FMCSA Extends COVID-19 Emergency Declaration for Trucking
Originally appeared in HDT Trucking Info
The Federal Motor Carrier Safety Administration has expanded through June 14 its emergency declaration relaxing hours-of-service and some other rules for drivers transporting “relief” loads for COVID-19.
The new emergency declaration explains that a national emergency continues to exist that warrants extension of Emergency Declaration No. 2020-002, which was issued on March 13, expanded on March 18, and extended and further expanded on April 8.
The April 8 extension was due to expire on May 15; this new extension continues the exemption granted from Parts 390 through 399 of the Federal Motor Carrier Safety Regulations (FMCSRs) through June 14, or until the revocation of the presidentially declared COVID-19 national emergency.
Motor carriers and drivers providing direct assistance in support of relief efforts related to the COVID-19 national emergency are granted emergency relief from Parts 390 through 399 of the FMCSRs. The notice explains that direct assistance means transportation and other relief services “incident to the immediate restoration of essential services (such as medical care) or essential supplies (such as food and fuel) related to COVID-19 during the emergency.”
That includes transportation to meet immediate needs for:
- medical supplies and equipment related to the testing, diagnosis and treatment of COVID-19;
- supplies and equipment necessary for community safety, sanitation, and prevention of community transmission of COVID-19 such as masks, gloves, hand sanitizer, soap and disinfectants;
- food, paper products and other groceries for emergency restocking of distribution centers or stores;
- immediate precursor raw materials — such as paper, plastic or alcohol — that are required and to be used for the manufacture of items in the first three categories above;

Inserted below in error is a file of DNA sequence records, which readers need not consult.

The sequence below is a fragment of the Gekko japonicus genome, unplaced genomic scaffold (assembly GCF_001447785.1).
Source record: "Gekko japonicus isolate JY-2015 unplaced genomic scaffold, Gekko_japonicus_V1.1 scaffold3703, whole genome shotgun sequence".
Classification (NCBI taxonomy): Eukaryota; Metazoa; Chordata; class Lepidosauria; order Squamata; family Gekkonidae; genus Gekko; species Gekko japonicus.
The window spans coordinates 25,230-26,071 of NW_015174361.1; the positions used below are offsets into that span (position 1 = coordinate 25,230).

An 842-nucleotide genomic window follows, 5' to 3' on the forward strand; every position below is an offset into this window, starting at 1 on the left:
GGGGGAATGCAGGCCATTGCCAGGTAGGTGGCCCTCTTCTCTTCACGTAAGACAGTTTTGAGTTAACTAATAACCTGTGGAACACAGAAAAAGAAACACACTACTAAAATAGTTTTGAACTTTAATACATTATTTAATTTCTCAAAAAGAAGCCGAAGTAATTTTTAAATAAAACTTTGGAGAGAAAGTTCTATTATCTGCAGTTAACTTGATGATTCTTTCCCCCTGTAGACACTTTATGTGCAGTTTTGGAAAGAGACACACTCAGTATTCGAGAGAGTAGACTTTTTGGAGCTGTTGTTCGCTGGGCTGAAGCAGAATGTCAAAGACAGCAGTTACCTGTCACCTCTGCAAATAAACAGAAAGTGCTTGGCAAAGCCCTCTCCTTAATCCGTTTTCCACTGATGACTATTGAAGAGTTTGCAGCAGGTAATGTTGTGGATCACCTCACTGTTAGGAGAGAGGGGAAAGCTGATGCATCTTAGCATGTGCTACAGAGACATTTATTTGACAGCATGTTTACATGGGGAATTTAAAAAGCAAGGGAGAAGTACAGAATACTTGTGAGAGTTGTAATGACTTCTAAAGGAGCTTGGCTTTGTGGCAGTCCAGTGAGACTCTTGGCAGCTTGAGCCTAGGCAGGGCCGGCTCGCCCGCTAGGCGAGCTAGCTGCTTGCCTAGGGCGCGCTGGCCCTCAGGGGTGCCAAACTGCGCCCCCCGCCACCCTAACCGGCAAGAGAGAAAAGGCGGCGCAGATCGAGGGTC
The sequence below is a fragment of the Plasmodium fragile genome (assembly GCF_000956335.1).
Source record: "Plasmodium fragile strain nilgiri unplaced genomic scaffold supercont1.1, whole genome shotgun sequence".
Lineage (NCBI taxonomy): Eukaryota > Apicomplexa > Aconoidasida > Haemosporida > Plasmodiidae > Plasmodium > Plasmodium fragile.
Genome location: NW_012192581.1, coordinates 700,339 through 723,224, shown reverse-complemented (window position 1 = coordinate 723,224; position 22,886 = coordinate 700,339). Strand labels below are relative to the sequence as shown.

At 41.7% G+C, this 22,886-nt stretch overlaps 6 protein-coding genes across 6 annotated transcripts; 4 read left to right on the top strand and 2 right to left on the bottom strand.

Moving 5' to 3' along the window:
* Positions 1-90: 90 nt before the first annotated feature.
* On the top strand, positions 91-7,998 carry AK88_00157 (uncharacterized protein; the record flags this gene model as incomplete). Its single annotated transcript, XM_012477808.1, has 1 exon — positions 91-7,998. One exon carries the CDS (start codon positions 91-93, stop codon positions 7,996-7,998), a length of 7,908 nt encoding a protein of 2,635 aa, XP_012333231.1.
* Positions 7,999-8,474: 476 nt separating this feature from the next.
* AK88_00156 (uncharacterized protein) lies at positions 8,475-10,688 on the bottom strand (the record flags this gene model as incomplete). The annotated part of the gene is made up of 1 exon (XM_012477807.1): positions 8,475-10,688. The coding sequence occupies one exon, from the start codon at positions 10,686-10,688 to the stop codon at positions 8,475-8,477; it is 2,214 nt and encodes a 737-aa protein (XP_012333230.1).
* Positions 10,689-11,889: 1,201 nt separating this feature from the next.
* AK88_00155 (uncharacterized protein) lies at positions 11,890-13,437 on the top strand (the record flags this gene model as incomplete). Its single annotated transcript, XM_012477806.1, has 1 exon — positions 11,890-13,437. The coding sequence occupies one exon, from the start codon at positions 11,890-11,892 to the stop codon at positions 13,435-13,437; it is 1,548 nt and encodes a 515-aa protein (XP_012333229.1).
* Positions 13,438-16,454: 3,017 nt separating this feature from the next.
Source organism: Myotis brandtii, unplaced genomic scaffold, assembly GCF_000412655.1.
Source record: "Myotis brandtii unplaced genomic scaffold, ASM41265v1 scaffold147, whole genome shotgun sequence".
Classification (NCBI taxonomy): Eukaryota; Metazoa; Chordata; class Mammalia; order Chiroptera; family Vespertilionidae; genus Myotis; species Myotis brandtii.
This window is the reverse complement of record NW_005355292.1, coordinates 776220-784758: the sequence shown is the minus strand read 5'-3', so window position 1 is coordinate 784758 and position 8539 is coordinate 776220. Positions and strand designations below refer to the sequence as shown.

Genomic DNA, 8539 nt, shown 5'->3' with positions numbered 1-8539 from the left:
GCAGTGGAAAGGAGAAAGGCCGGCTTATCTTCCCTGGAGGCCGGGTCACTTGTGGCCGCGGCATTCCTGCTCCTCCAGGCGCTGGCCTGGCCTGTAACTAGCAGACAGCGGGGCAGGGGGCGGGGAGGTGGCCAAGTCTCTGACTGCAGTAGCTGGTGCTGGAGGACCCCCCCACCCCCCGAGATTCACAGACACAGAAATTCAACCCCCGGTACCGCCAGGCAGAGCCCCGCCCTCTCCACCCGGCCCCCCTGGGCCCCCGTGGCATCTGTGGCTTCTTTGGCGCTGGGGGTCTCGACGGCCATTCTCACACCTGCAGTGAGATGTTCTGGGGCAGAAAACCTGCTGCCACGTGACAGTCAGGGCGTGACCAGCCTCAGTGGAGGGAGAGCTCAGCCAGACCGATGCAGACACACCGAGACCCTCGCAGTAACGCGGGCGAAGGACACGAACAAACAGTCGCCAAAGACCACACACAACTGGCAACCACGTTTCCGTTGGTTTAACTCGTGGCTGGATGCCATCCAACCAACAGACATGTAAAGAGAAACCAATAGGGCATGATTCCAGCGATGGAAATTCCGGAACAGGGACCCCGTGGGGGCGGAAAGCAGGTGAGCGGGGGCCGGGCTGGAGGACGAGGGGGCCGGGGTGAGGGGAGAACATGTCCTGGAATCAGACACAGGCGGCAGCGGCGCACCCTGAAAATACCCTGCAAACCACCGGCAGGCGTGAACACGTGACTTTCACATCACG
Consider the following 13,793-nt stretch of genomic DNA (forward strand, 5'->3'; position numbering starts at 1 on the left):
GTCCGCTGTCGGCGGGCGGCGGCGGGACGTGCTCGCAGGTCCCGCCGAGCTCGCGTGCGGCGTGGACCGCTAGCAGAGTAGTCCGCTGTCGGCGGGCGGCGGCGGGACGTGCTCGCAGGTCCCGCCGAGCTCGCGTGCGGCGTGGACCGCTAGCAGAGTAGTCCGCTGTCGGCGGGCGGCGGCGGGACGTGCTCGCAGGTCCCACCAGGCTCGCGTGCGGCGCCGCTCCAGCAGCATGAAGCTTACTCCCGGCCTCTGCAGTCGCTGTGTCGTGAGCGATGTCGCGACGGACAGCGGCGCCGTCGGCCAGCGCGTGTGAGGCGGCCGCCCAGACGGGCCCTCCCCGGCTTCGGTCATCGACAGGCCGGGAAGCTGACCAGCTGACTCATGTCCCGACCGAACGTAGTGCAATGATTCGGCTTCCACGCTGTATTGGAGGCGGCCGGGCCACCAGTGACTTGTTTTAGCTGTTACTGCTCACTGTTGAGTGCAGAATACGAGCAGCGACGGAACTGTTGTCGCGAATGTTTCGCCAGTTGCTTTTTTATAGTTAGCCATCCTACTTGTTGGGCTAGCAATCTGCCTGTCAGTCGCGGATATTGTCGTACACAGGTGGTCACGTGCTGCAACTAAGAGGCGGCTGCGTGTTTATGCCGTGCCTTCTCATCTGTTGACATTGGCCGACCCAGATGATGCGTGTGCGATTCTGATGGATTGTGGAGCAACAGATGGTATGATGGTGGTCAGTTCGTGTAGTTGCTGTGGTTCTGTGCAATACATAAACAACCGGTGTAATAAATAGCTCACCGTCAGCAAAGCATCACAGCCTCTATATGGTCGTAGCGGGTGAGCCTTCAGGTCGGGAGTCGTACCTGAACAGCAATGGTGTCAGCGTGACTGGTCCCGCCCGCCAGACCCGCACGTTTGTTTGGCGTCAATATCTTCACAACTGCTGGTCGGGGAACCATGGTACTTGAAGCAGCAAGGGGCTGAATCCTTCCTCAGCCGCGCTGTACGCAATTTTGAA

- liquefied gases to be used in refrigeration or cooling systems;
- equipment, supplies and persons necessary to establish and manage temporary housing, quarantine, and isolation facilities related to COVID-19.
The agency notes that direct assistance does not include routine commercial deliveries, including mixed loads with a nominal quantity of qualifying emergency relief added to obtain the benefits of this emergency declaration.
Not All Trucking Fleets Taking Advantage of COVID-19 Emergency Exemption
HDT COVID-19 research conducted in late March/early April indicated that many fleets were not taking advantage of the emergency declaration. Only a small number of survey respondents said they were using it extensively – 5%. About a quarter, 27%, were using it on a limited basis, while another quarter were not using it at all; 42% said it was not applicable to their business.
When asked why they were not taking advantage of the relief, many explained that they didn’t really need it. Their deliveries were local or regional, they were running teams, or they were able to make the needed deliveries within the normal hours of service – one pointing out that the absence of congestion makes this more possible than ever.
Many cited safety, enforcement, and liability reasons. Others said they didn’t want to over-work drivers. Another said they didn’t want drivers to basically learn bad habits that would be hard to reverse once the exemption was over.
As an example, in an interview, Werner Enterprises CEO Derek Leathers told HDT, that as a rule, the company has not taken advantage of it. “We have in fact hauled roughly a handful, I believe it was six shipments total out of 3 million miles a day that we deliver, that were truly, truly ‘relief’ in the true essence of the word. So if it was a load of ventilators that somebody was desperately waiting on, then in those cases we have utilized it. But as a general rule, we would like our drivers to be within the normalized hours of service with proper rest.”